Jointer fence warped

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Forum topic by cabs4less posted 04-14-2011 04:37 AM 3418 views 0 times favorited 10 replies Add to Favorites Watch
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235 posts in 2183 days

04-14-2011 04:37 AM

Topic tags/keywords: question jointer

I cant tell for sure but i think my fence on my jointer is warped you can square on out feed and infeed is out 32nd at top and as best i can tell my tables are coplaner and they are dovetailed so if they aint i dont know how to fix them but i checked with the best egde i got (level lol) and feeler gauges and they were in close so can i take the fence to machine shop and have it flattened or just have to put a ply face on and hope for the best

PS i get a square egde by squaring the out feed side and holding tight to it the first 3” are off but my planer snipes bad enough i have to cut that off any way

-- As Best I Can

10 replies so far

View bubinga's profile


861 posts in 2089 days

#1 posted 04-14-2011 04:58 AM

If the tables are not coplanar, you probably need to use shims to fix,but ,depends on individual planer
The fence can be flattened at a machine shop if necessary
You should not be getting snipe, if out feed table is set right
You really should have a better straight edge for checking,coplanar

-- E J ------- Always Keep a Firm Grip on Your Tool

View Luke's profile


545 posts in 2715 days

#2 posted 04-14-2011 05:11 AM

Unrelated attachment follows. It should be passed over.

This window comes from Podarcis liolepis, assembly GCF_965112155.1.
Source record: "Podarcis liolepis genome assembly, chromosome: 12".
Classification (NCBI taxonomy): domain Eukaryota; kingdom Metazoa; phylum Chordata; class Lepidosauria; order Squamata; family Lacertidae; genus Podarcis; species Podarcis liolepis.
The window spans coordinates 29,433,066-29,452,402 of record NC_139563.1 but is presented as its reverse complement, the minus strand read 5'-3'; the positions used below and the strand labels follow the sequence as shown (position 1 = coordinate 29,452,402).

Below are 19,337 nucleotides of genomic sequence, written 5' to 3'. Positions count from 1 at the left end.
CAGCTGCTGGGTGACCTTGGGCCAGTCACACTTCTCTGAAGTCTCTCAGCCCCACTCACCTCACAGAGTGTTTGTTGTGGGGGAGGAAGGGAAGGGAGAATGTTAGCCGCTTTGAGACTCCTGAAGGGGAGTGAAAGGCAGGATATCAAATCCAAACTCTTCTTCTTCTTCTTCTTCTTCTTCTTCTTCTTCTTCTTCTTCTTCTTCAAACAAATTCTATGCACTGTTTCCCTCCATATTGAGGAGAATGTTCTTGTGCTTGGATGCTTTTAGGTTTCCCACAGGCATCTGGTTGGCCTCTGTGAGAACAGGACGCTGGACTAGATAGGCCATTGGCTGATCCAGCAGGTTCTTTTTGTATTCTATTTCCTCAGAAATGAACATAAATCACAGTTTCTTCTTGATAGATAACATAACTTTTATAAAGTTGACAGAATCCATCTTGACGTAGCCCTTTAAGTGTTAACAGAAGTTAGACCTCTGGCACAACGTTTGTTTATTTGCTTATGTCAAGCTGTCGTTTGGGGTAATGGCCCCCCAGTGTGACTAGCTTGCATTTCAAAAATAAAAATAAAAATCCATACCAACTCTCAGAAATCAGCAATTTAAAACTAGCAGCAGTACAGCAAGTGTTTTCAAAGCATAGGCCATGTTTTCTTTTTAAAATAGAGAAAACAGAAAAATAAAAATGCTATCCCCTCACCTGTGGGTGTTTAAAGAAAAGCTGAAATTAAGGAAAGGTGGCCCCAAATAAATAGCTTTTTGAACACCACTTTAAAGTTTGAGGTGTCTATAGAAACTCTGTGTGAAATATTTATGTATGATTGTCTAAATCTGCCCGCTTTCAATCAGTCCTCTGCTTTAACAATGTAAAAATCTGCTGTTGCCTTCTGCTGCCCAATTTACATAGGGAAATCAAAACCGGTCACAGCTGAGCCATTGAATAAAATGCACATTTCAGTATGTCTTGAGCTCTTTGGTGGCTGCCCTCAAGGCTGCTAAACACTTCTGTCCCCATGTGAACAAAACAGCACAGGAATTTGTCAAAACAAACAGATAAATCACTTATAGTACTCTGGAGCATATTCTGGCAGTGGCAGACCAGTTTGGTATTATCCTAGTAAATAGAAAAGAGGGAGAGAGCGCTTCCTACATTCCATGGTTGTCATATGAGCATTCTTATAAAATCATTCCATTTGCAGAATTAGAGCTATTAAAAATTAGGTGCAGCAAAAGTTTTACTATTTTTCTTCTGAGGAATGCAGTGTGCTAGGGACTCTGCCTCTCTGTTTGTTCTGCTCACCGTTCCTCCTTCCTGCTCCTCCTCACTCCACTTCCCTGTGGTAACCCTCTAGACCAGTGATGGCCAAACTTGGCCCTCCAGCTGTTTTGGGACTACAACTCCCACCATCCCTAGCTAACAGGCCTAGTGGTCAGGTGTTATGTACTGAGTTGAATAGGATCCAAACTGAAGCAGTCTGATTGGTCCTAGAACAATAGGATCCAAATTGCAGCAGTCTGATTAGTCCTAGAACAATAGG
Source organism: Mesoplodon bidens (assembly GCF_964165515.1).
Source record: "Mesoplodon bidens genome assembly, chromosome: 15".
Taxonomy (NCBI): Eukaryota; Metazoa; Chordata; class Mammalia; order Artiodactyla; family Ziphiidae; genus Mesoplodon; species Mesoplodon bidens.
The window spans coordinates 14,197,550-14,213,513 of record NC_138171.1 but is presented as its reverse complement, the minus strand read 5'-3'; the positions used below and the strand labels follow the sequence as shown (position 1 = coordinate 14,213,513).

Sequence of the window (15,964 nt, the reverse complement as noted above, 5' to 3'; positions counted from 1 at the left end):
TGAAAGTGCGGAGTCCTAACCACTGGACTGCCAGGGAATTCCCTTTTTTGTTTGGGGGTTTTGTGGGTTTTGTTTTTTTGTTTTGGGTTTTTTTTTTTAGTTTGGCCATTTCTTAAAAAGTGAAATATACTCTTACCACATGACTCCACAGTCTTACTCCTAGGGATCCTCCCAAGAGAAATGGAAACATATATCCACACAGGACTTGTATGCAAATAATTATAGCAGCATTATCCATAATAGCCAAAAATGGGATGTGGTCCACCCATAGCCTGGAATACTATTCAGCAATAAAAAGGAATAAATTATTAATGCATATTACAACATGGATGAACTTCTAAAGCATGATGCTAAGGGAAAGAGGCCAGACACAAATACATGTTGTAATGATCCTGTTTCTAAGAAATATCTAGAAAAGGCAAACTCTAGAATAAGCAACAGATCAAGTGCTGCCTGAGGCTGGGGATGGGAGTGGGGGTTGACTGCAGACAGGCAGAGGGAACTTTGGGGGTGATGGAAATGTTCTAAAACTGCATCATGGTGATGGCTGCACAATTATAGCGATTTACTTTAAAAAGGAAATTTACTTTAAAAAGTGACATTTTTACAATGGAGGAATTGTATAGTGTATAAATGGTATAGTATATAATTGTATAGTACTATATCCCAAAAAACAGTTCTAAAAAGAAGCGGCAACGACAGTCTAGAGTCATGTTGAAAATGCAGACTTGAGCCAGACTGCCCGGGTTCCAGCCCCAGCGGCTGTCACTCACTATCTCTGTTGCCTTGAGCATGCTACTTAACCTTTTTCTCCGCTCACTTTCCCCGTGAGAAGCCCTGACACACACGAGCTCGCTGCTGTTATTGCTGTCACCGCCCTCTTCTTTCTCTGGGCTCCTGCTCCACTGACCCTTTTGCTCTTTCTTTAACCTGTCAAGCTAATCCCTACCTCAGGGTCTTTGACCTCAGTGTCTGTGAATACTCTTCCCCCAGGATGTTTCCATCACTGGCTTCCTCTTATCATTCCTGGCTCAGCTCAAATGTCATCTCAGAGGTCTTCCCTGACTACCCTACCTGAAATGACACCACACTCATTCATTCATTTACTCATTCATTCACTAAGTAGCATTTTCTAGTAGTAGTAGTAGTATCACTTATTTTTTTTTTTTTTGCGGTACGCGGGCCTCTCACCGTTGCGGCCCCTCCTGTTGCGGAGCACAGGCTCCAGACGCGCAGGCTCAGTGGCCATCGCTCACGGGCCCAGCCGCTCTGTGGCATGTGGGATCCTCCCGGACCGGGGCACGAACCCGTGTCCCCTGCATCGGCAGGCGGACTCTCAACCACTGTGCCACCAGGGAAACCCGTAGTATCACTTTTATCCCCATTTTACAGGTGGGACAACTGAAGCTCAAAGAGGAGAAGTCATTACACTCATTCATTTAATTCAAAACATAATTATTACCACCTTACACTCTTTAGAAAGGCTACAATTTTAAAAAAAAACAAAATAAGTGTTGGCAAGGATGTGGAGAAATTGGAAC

Buy a quality straightedge for checking machines. Imperative.

-- LAS,

View cabs4less's profile


235 posts in 2183 days

#3 posted 04-14-2011 06:01 AM

yeah i going to order a edge payday i should clarify the snipe is from my bench top planer not my jointer i joint one edge and run it through my planer to get a consistint width how would you shim the ways though

-- As Best I Can

View bluekingfisher's profile


1246 posts in 2401 days

#4 posted 04-14-2011 10:06 AM

You can purchase brass shims in various thickness from model/craft shops for about $4 or $5 a pack. Best to buy a multi pack with different size shims, some guys have used soda tin cans but often you will need thinner shims.

As well as needing a straight edge I would recommed buying the book, “Care and repair of shop machines” by John White, the books explains how to shim the tables correctly and even tells how to make your own straight edge fron a lenght of timber and some dry wall screws.

Shimming the tables is quite straight forward, start by undoing the release bolts which hold the tables onto the main body, they will be on the side somewhere, dependant on your model they may be a simple nut, wing type nut or hex key. The table should now lift up for you to slide the ways out. You may not need to bring them all the way out but it could be a good time to lub them anyway. Again, dependant on which way the table is out (droop end or high at the end) will dictate how you will need to shim but he sihim is packed out against the top of the way. It may be a little trial and error to get the tables in line, not difficult but can be a little fustrating if you can’t get that perfect alignment straight off.